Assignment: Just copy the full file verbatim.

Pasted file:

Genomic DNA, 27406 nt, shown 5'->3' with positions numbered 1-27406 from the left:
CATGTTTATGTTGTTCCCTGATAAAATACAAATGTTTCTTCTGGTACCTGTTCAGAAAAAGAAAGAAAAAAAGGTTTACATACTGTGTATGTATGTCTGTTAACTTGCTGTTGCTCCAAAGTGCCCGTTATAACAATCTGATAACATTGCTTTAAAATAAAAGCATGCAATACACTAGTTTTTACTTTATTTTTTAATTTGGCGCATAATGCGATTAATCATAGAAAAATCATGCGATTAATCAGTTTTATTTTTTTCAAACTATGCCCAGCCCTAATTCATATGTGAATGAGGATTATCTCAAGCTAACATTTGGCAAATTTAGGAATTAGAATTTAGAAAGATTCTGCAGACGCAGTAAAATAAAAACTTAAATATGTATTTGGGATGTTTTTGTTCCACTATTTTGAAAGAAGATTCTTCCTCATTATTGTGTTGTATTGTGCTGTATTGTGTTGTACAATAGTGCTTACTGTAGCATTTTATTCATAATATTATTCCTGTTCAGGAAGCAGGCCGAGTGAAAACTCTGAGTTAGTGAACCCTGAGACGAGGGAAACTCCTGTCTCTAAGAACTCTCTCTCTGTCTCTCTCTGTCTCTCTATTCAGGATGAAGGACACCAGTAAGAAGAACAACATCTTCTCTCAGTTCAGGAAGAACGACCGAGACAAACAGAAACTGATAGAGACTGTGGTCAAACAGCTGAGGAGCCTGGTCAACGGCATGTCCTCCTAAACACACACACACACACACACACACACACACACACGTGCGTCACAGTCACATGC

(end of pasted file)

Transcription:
Genomic DNA, 27406 nt, shown 5'->3' with positions numbered 1-27406 from the left:
CATGTTTATGTTGTTCCCTGATAAAATACAAATGTTTCTTCTGGTACCTGTTCAGAAAAAGAAAGAAAAAAAGGTTTACATACTGTGTATGTATGTCTGTTAACTTGCTGTTGCTCCAAAGTGCCCGTTATAACAATCTGATAACATTGCTTTAAAATAAAAGCATGCAATACACTAGTTTTTACTTTATTTTTTAATTTGGCGCATAATGCGATTAATCATAGAAAAATCATGCGATTAATCAGTTTTATTTTTTTCAAACTATGCCCAGCCCTAATTCATATGTGAATGAGGATTATCTCAAGCTAACATTTGGCAAATTTAGGAATTAGAATTTAGAAAGATTCTGCAGACGCAGTAAAATAAAAACTTAAATATGTATTTGGGATGTTTTTGTTCCACTATTTTGAAAGAAGATTCTTCCTCATTATTGTGTTGTATTGTGCTGTATTGTGTTGTACAATAGTGCTTACTGTAGCATTTTATTCATAATATTATTCCTGTTCAGGAAGCAGGCCGAGTGAAAACTCTGAGTTAGTGAACCCTGAGACGAGGGAAACTCCTGTCTCTAAGAACTCTCTCTCTGTCTCTCTCTGTCTCTCTATTCAGGATGAAGGACACCAGTAAGAAGAACAACATCTTCTCTCAGTTCAGGAAGAACGACCGAGACAAACAGAAACTGATAGAGACTGTGGTCAAACAGCTGAGGAGCCTGGTCAACGGCATGTCCTCCTAAACACACACACACACACACACACACACACACACACGTGCGTCACAGTCACATGC